Fluid Force Microscopy or FluidFM
FluidFM is a unique combination of atomic force microscopy (AFM) and closed micro-channels for liquid delivery. It gives you a precisely controlled nanopipette which is 100 times thinner than a human hair.
FluidFM scheme based on FluidFM: Meister & Gabi et al., Nano Lett. 9, 2009
Like a record player, an AFM scans surfaces with a needle - the so called cantilever or probe. This probe is so sensitive to forces (pN!) it can register a single atom in its way, hence the name.
The force detection is based on the deflection of a laser beam. Any forces exerted on the probe bend it. This in turn changes the reflection of a laser focused on the probe. The laser reflection is then registered with a ultra-sensitive photodiode and allows to deduce the acting forces.
A very small pyramid can be placed at the apex of the probe, allowing the determination of forces in the pN range. It is possible to measure both attractive and repulsive forces.
With the FluidFM technology we introduce closed microchannels into AFM probes. This allows to handle fL fluid volumes in air and liquid. It also allows to gently manipulate microscopic objects while grasping them with underpressure.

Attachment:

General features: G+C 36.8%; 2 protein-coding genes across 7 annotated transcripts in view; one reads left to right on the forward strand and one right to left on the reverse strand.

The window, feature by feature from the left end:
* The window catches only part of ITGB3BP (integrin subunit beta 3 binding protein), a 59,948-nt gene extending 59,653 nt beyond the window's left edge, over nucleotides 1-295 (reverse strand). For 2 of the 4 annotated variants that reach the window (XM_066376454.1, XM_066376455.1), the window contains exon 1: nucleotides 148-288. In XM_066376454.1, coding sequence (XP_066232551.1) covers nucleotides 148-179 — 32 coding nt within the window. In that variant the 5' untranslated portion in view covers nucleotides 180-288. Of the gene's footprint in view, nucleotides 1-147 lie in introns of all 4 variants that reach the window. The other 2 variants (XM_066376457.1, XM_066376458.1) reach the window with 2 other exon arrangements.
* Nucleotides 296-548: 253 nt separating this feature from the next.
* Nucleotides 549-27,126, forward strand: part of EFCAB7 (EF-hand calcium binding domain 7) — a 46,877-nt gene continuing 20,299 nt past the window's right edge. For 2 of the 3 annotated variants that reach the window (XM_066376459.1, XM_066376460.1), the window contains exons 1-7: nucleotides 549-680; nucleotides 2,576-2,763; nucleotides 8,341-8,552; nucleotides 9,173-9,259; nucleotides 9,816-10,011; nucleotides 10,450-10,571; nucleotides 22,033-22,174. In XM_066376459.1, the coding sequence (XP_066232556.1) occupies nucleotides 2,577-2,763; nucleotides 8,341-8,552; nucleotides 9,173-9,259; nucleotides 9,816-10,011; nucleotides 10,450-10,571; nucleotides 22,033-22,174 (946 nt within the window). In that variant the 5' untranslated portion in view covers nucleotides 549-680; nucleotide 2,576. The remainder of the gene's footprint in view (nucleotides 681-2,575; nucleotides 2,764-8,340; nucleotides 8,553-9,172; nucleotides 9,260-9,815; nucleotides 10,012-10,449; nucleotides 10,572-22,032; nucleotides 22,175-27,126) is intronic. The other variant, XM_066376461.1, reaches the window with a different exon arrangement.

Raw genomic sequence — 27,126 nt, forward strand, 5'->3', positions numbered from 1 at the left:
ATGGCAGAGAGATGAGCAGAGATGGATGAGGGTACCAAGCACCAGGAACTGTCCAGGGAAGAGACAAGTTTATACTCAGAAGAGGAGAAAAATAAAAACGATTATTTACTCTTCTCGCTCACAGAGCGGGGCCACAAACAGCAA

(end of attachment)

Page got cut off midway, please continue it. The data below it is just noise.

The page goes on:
FluidFM is now used by top-universities around the world for applications in physics, material sciences and diverse disciplines in the field of biology.
The flow through a FluidFM probe is 1000 times below the detection limit of even the best flow-sensors. The flow depends on several parameters:
- The applied pressure: A higher pressure means higher flow.
- The property of the liquid in the cantilever: High viscosity fluids have a reduced flow.
- The opening of the probe: Small openings below 500 nm reduce the flow.
- The surface tension: Due to the surface tension, a large offset pressure is necessary to dispense water in air or even oil in water.
Assortment of FluidFM probes. The channel height of 1 um can be seen in the lower image. SEM images courtesy D. Ossola, ETH.
Many details on the FluidFM probes can be found in the hardware section. They include geometrical, mechanical and fluidic properties.